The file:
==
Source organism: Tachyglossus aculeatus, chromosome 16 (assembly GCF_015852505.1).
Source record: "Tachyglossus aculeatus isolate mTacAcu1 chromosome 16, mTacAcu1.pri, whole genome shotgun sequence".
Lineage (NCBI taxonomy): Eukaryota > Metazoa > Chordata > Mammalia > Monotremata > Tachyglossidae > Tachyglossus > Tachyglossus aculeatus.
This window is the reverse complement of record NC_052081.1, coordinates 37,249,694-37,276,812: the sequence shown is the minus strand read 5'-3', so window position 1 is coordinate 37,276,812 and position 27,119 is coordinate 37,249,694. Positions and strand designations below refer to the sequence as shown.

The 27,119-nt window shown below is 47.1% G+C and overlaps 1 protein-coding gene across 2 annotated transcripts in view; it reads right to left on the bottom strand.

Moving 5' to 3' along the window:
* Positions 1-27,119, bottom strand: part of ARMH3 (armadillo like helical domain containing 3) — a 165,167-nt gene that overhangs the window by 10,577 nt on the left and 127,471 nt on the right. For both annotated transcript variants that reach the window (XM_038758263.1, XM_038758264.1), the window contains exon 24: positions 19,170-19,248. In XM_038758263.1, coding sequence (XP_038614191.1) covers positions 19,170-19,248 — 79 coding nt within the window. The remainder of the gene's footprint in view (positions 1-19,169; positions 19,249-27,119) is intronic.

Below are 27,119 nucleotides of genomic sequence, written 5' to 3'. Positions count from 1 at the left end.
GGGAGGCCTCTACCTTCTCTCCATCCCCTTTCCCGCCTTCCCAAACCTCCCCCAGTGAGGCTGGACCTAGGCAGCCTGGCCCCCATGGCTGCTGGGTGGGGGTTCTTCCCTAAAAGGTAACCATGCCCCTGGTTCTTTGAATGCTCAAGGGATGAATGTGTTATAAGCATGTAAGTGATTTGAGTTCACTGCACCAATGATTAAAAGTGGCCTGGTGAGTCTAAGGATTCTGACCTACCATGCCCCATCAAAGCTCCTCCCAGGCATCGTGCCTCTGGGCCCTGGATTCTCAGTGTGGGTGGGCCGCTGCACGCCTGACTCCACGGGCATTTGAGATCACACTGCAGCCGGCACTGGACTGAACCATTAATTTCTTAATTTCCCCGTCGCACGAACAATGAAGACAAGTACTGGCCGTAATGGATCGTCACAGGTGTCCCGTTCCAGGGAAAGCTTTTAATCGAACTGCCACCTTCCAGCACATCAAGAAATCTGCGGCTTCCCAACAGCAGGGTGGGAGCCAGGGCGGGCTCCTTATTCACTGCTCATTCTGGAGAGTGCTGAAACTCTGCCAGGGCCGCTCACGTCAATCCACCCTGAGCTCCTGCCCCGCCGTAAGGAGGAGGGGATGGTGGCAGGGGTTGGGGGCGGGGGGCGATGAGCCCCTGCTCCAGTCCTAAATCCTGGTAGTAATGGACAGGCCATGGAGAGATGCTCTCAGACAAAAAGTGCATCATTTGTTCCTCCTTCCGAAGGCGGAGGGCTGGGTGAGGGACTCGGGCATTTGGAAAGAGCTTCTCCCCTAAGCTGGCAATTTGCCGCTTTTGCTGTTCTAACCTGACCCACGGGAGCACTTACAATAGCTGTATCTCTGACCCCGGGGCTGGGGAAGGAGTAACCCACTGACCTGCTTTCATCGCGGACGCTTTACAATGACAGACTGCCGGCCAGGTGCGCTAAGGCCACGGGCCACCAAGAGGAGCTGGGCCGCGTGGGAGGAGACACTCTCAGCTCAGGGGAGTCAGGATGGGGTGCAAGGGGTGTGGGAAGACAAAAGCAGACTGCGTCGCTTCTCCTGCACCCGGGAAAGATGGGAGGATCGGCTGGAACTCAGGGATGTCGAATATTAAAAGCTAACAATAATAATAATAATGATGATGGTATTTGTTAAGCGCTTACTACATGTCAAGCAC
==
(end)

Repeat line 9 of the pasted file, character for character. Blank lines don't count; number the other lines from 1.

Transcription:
GGGAGGCCTCTACCTTCTCTCCATCCCCTTTCCCGCCTTCCCAAACCTCCCCCAGTGAGGCTGGACCTAGGCAGCCTGGCCCCCATGGCTGCTGGGTGGGGGTTCTTCCCTAAAAGGTAACCATGCCCCTGGTTCTTTGAATGCTCAAGGGATGAATGTGTTATAAGCATGTAAGTGATTTGAGTTCACTGCACCAATGATTAAAAGTGGCCTGGTGAGTCTAAGGATTCTGACCTACCATGCCCCATCAAAGCTCCTCCCAGGCATCGTGCCTCTGGGCCCTGGATTCTCAGTGTGGGTGGGCCGCTGCACGCCTGACTCCACGGGCATTTGAGATCACACTGCAGCCGGCACTGGACTGAACCATTAATTTCTTAATTTCCCCGTCGCACGAACAATGAAGACAAGTACTGGCCGTAATGGATCGTCACAGGTGTCCCGTTCCAGGGAAAGCTTTTAATCGAACTGCCACCTTCCAGCACATCAAGAAATCTGCGGCTTCCCAACAGCAGGGTGGGAGCCAGGGCGGGCTCCTTATTCACTGCTCATTCTGGAGAGTGCTGAAACTCTGCCAGGGCCGCTCACGTCAATCCACCCTGAGCTCCTGCCCCGCCGTAAGGAGGAGGGGATGGTGGCAGGGGTTGGGGGCGGGGGGCGATGAGCCCCTGCTCCAGTCCTAAATCCTGGTAGTAATGGACAGGCCATGGAGAGATGCTCTCAGACAAAAAGTGCATCATTTGTTCCTCCTTCCGAAGGCGGAGGGCTGGGTGAGGGACTCGGGCATTTGGAAAGAGCTTCTCCCCTAAGCTGGCAATTTGCCGCTTTTGCTGTTCTAACCTGACCCACGGGAGCACTTACAATAGCTGTATCTCTGACCCCGGGGCTGGGGAAGGAGTAACCCACTGACCTGCTTTCATCGCGGACGCTTTACAATGACAGACTGCCGGCCAGGTGCGCTAAGGCCACGGGCCACCAAGAGGAGCTGGGCCGCGTGGGAGGAGACACTCTCAGCTCAGGGGAGTCAGGATGGGGTGCAAGGGGTGTGGGAAGACAAAAGCAGACTGCGTCGCTTCTCCTGCACCCGGGAAAGATGGGAGGATCGGCTGGAACTCAGGGATGTCGAATATTAAAAGCTAACAATAATAATAATAATGATGATGGTATTTGTTAAGCGCTTACTACATGTCAAGCAC